If you’re a fan of one of the greatest shows ever made, The Wire, then you’ll absolutely know Andre Royo.
For 5 seasons he made viewers laugh and cry with his portrayal of ‘Bubbles’. Fans of the show, Fringe, also know him as cab driver ‘Henry’ who helps ‘Olivia’ (played by Anna Torv) in the parallel universe.
I talked to Andre in a conference call about his role as ‘Henry’, his advice to actors and yes, The Wire.
What keeps challenging you about playing Henry?
Andre Royo: Fringe is such a great show. It’s a thriller. It’s Sci-Fi. It’s suspense and there is even a lot of humor. I think with Henry, the mysteriousness of why he’s helping Olivia out and what’s going on with himself, what demons is he facing, I like to layer up so many different little nuances and not give away anything at the same time. I guess I just enjoy the complexity of his character and the show itself.
What do you like best about playing Henry?
Andre: Coming from a show like The Wire, it feels real good to be clean and sober and just dealing with the mysteriousness. Fringe is such a mysterious type of show. Even when you know the script, even when you’re involved in it, there’s such a tone of mystery that surrounds the show that it’s kind of exciting to see if you can keep that tone within your scene, for yourself, the actors and the audience. I like the intense mystery of the show.
How it is working with Anna?
Andre: Anna, first of all she’s a great looking woman. The chemistry that we— Being stuck in a cab with her for a whole 18-hour day shoot is a great feeling. I really enjoy the chemistry. I really enjoy her work ethic. She really gets into her character. She really commits to what we’re trying to do with the scene. I like being around other actors who really want to put in the work and do their job.
You’re a recurring character. Since the show so intricate, do you feel like you have to pay more attention to the episodes that you aren’t in so when you return you can hit the ground running?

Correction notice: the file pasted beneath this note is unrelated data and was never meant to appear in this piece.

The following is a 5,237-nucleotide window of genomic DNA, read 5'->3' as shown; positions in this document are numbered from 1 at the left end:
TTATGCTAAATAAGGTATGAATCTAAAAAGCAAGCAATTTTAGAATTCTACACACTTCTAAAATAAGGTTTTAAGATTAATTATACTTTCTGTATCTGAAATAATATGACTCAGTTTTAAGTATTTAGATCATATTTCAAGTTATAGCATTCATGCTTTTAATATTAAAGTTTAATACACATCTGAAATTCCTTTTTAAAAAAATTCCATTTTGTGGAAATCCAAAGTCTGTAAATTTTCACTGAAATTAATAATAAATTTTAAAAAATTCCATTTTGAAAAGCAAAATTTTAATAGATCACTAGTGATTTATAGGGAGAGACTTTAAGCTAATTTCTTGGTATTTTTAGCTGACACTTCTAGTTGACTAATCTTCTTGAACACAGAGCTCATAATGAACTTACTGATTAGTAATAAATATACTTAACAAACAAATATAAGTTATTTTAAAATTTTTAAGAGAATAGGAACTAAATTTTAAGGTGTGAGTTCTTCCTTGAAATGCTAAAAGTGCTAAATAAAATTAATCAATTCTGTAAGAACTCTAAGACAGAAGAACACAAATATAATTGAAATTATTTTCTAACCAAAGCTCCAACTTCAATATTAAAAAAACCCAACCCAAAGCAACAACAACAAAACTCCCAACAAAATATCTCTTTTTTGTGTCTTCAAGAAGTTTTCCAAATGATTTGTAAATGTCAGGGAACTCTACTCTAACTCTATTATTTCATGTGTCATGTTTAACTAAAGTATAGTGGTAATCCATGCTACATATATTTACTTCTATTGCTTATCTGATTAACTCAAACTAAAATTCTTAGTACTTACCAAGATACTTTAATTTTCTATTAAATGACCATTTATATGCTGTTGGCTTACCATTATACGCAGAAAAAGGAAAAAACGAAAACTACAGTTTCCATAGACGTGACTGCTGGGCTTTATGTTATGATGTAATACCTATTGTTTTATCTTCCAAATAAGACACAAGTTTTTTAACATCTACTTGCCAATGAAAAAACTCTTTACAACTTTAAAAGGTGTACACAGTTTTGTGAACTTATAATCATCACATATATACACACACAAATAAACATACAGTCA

Andre: At first I did. At first I thought let me really do my homework and check out all the episodes and make sure I get a sense. But really, what works for me is you just want to get a sense of the tone of the show. The tone of the show and its mystery is what drives the show along for me. I think not knowing everything just gives Henry much more of a foundation of shock and surprise. This character, he knows what’s going on in his world, but that’s where he lives. I don’t like knowing too much because I like reading the script like a fan, too, when I get it and be like, “Oh, wow, let me see how I’m going to do this.” It keeps it fresh for me.
What’s your advice to someone who wants to pursue acting?
Andre: This is going to sound corny, but it’s like a bad bootleg Nike ad, but just do it. There’s no real formula. I could say go to school for 10 years or 20 years and then the person gets discovered in an ice cream parlor, like they used to say back in the day. Just commit to that idea of just going for it and not thinking about fame, not thinking about money, not thinking about other people and their success or other people and those who are not successful scare you. We all have our own individual paths. If you’re going to do it, you’ve just got to clear your head, think positive and just go for it.
Then at the end of it, just align yourself with people that believe that you’re going to make it. I think the worst thing for most actors is a support group. When I was not working, that was a harder time. Being twenty-something years old with no money in your pocket is not cool. My friends could have been like, “Yo, you need to get a job,” or, “Yo, you need to give that up,” but most of my friends that were close to me were, “Don’t worry about it. It’ll happen. I’ve got you on this,” or, “ I’ll this time for you to get in the club because you’ve got to pay for your head shots.” When you’ve got that support group, it kind of helps you strengthen your goals. If they believe in you just as much as you believe in you it gives you a little bit of extra power to go for it.